Use QuickLook from the command line without verbose output

qlook() { qlmanage -p "$@" >& /dev/null & }

2
2009-06-17 16:02:34

These Might Interest You

  • This command line will display the output of , from the first line of output, until the first time it sees a pattern matching . You could specify the regex pattern /^$/ to look for the first blank line, or /^foobar/ to look for the first line that starts with the word foobar.


    0
    <your command here> | perl -n -e 'print "$_" if 1 ... /<regex>/;'
    SuperFly · 2009-12-22 14:06:41 1
  • If you want to relocate a package on your own, or you just want to know what those PREIN/UN and POSTIN/UN scripts will do, this will dump out all that detail simply. You may want to expand the egrep out other verbose flags like CHANGELOGTEXT etc, as your needs require. It isn't clear, but the formatting around $tag is important: %{$tag} just prints out the first line, while [%{$tag }] iterates thru multi-line output, joining the lines with a space (yes, there's a space between the g and } characters. To break it out for all newlines, use [%{$tag\n}] but the output will be long. This is aside from rpm2cpio | cpio -ivd to extract the package files.


    0
    rpm --querytags | egrep -v HEADERIMMUTABLE | sort | while read tag ; do rpm -q --queryformat "$tag: [%{$tag} ]\n" -p $SomeRPMfile ; done
    DoNotRememberMe · 2010-03-25 05:40:48 0
  • The example is a little bit bogus, but applies to any command that takes a while interactively, or might be a bit of a drag on system resources. Once the command's output is saved to a variable, you can then echo "$OUTPUT" to see it in multi-line glory after that. The use of double-quotes around the backticks and during the variable expansion disables any IFS conversion during those two operations. Very useful for reporting that might pull different lines out, like from dmidecode, inq or any other disk detail command. The only caveat is that storing too much in a variable might make your shell process grow.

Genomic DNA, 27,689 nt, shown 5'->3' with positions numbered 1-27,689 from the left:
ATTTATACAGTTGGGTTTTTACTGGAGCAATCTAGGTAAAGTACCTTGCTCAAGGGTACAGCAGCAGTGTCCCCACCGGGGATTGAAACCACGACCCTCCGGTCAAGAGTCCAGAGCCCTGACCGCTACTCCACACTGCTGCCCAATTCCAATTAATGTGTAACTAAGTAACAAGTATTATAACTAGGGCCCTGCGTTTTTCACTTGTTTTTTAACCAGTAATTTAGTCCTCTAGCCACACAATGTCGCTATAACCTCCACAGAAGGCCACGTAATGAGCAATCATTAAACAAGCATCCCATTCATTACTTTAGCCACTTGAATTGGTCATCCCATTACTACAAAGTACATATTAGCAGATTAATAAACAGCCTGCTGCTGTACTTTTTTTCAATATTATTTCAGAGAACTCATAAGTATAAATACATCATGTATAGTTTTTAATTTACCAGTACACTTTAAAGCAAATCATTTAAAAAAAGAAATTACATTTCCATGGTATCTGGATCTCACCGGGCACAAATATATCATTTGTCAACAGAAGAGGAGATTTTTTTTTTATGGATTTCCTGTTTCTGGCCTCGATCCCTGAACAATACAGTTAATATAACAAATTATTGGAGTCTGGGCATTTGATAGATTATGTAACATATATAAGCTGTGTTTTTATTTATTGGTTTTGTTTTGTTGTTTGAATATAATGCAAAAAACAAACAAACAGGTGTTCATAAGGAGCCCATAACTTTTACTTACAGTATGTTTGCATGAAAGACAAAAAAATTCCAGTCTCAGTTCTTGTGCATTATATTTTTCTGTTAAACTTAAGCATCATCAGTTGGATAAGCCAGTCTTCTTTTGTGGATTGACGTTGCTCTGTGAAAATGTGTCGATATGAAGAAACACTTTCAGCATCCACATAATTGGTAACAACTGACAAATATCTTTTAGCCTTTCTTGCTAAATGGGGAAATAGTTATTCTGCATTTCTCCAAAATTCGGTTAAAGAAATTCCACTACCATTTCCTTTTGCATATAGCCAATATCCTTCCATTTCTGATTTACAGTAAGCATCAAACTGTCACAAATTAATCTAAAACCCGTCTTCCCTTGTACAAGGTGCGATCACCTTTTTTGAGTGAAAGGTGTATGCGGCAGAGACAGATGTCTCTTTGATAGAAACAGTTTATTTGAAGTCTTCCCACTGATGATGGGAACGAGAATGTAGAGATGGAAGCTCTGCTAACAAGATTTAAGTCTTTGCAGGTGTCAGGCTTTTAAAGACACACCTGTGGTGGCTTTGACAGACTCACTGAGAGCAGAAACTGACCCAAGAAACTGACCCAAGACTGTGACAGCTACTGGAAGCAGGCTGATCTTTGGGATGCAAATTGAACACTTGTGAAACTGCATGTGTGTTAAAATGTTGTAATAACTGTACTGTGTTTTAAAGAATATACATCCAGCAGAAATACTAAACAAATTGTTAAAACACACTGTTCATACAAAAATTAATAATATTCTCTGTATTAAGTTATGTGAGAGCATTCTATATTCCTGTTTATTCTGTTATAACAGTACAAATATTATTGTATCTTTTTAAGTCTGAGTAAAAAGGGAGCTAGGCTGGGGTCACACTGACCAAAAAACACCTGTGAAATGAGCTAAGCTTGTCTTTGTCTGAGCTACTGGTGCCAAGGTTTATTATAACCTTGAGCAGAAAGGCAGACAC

0
    OUTPUT="`find / -type f`" ; echo "$OUTPUT" | grep sysrq ; echo "$OUTPUT" | grep sysctl ; echo "$OUTPUT" | less
    DoNotRememberMe · 2010-03-25 05:02:10 0
  • xrandr --output <outputname> --brightness <value> If the driver of your graphics card supports it, then you can use xrandr. The following command lists the current configuration: xrandr --current --verbose If you want to change the configuration of an output, then you need the name of the output. This name is part of the output of xrandr --current, for example LVDS1. The brightness can be changed like this: xrandr --output <outputname> --brightness 0.8 Gamma: xrandr --output <outputname> --gamma 0.5:1.0:1.0


    0
    xrandr --output LVDS1 --brightness 0.4
    totti · 2013-02-04 11:00:16 0

What do you think?

Any thoughts on this command? Does it work on your machine? Can you do the same thing with only 14 characters?

You must be signed in to comment.

What's this?

commandlinefu.com is the place to record those command-line gems that you return to again and again. That way others can gain from your CLI wisdom and you from theirs too. All commands can be commented on, discussed and voted up or down.

Share Your Commands



Stay in the loop…

Follow the Tweets.

Every new command is wrapped in a tweet and posted to Twitter. Following the stream is a great way of staying abreast of the latest commands. For the more discerning, there are Twitter accounts for commands that get a minimum of 3 and 10 votes - that way only the great commands get tweeted.

» http://twitter.com/commandlinefu
» http://twitter.com/commandlinefu3
» http://twitter.com/commandlinefu10

Subscribe to the feeds.

Use your favourite RSS aggregator to stay in touch with the latest commands. There are feeds mirroring the 3 Twitter streams as well as for virtually every other subset (users, tags, functions,…):

Subscribe to the feed for: